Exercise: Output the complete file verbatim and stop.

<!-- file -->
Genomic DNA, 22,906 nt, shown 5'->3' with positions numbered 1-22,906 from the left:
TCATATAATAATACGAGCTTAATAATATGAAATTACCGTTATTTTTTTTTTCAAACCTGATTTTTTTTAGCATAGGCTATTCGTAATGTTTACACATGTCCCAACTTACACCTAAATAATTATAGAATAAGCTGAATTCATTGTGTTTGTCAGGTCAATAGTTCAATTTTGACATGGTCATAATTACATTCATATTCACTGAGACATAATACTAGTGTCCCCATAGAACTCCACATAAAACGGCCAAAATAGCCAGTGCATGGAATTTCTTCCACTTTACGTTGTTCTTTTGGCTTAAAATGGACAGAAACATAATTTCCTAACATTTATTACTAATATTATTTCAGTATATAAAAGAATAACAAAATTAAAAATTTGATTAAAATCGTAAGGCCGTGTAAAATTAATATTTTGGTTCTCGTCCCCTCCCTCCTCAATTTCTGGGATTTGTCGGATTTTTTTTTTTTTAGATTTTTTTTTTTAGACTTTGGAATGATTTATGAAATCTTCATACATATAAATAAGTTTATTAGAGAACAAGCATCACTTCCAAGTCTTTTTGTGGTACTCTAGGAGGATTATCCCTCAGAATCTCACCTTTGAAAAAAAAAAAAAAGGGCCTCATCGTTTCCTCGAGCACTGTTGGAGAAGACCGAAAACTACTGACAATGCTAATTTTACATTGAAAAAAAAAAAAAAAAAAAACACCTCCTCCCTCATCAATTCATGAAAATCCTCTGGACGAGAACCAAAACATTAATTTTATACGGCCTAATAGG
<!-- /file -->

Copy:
Genomic DNA, 22,906 nt, shown 5'->3' with positions numbered 1-22,906 from the left:
TCATATAATAATACGAGCTTAATAATATGAAATTACCGTTATTTTTTTTTTCAAACCTGATTTTTTTTAGCATAGGCTATTCGTAATGTTTACACATGTCCCAACTTACACCTAAATAATTATAGAATAAGCTGAATTCATTGTGTTTGTCAGGTCAATAGTTCAATTTTGACATGGTCATAATTACATTCATATTCACTGAGACATAATACTAGTGTCCCCATAGAACTCCACATAAAACGGCCAAAATAGCCAGTGCATGGAATTTCTTCCACTTTACGTTGTTCTTTTGGCTTAAAATGGACAGAAACATAATTTCCTAACATTTATTACTAATATTATTTCAGTATATAAAAGAATAACAAAATTAAAAATTTGATTAAAATCGTAAGGCCGTGTAAAATTAATATTTTGGTTCTCGTCCCCTCCCTCCTCAATTTCTGGGATTTGTCGGATTTTTTTTTTTTTAGATTTTTTTTTTTAGACTTTGGAATGATTTATGAAATCTTCATACATATAAATAAGTTTATTAGAGAACAAGCATCACTTCCAAGTCTTTTTGTGGTACTCTAGGAGGATTATCCCTCAGAATCTCACCTTTGAAAAAAAAAAAAAAGGGCCTCATCGTTTCCTCGAGCACTGTTGGAGAAGACCGAAAACTACTGACAATGCTAATTTTACATTGAAAAAAAAAAAAAAAAAAAACACCTCCTCCCTCATCAATTCATGAAAATCCTCTGGACGAGAACCAAAACATTAATTTTATACGGCCTAATAGG